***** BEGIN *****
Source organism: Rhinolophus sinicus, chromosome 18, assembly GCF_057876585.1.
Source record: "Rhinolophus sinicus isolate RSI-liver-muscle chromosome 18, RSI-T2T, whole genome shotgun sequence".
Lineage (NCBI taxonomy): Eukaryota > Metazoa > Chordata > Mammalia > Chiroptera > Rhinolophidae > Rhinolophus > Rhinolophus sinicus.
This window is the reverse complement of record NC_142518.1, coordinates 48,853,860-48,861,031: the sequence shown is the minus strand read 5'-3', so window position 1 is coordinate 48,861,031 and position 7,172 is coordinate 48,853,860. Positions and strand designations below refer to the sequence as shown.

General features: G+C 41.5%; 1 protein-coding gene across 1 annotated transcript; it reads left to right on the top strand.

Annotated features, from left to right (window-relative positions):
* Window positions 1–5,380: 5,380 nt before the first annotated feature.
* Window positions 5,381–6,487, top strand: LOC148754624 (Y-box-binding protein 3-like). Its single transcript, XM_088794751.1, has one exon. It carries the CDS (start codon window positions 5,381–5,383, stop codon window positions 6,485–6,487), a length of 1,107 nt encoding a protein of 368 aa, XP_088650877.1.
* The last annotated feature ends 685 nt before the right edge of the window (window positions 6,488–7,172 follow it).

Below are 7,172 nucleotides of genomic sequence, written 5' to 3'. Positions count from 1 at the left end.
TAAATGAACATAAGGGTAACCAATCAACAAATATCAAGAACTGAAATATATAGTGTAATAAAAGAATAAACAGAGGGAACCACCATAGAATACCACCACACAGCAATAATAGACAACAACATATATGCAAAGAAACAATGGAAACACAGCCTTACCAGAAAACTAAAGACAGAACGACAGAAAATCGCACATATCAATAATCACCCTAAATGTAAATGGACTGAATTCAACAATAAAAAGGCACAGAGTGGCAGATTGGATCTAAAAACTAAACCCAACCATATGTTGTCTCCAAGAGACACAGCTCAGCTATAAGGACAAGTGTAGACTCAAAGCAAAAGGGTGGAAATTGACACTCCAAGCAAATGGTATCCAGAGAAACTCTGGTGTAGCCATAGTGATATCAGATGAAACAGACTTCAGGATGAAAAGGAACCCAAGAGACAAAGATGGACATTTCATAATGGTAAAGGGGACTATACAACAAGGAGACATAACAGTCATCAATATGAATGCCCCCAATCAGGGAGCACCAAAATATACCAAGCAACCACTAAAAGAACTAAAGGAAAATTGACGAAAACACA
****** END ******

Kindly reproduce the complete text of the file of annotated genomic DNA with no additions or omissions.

Source organism: Rhinolophus sinicus, chromosome 18, assembly GCF_057876585.1.
Source record: "Rhinolophus sinicus isolate RSI-liver-muscle chromosome 18, RSI-T2T, whole genome shotgun sequence".
Lineage (NCBI taxonomy): Eukaryota > Metazoa > Chordata > Mammalia > Chiroptera > Rhinolophidae > Rhinolophus > Rhinolophus sinicus.
This window is the reverse complement of record NC_142518.1, coordinates 48,853,860-48,861,031: the sequence shown is the minus strand read 5'-3', so window position 1 is coordinate 48,861,031 and position 7,172 is coordinate 48,853,860. Positions and strand designations below refer to the sequence as shown.

General features: G+C 41.5%; 1 protein-coding gene across 1 annotated transcript; it reads left to right on the top strand.

Annotated features, from left to right (window-relative positions):
* Window positions 1–5,380: 5,380 nt before the first annotated feature.
* Window positions 5,381–6,487, top strand: LOC148754624 (Y-box-binding protein 3-like). Its single transcript, XM_088794751.1, has one exon. It carries the CDS (start codon window positions 5,381–5,383, stop codon window positions 6,485–6,487), a length of 1,107 nt encoding a protein of 368 aa, XP_088650877.1.
* The last annotated feature ends 685 nt before the right edge of the window (window positions 6,488–7,172 follow it).

Below are 7,172 nucleotides of genomic sequence, written 5' to 3'. Positions count from 1 at the left end.
TAAATGAACATAAGGGTAACCAATCAACAAATATCAAGAACTGAAATATATAGTGTAATAAAAGAATAAACAGAGGGAACCACCATAGAATACCACCACACAGCAATAATAGACAACAACATATATGCAAAGAAACAATGGAAACACAGCCTTACCAGAAAACTAAAGACAGAACGACAGAAAATCGCACATATCAATAATCACCCTAAATGTAAATGGACTGAATTCAACAATAAAAAGGCACAGAGTGGCAGATTGGATCTAAAAACTAAACCCAACCATATGTTGTCTCCAAGAGACACAGCTCAGCTATAAGGACAAGTGTAGACTCAAAGCAAAAGGGTGGAAATTGACACTCCAAGCAAATGGTATCCAGAGAAACTCTGGTGTAGCCATAGTGATATCAGATGAAACAGACTTCAGGATGAAAAGGAACCCAAGAGACAAAGATGGACATTTCATAATGGTAAAGGGGACTATACAACAAGGAGACATAACAGTCATCAATATGAATGCCCCCAATCAGGGAGCACCAAAATATACCAAGCAACCACTAAAAGAACTAAAGGAAAATTGACGAAAACACA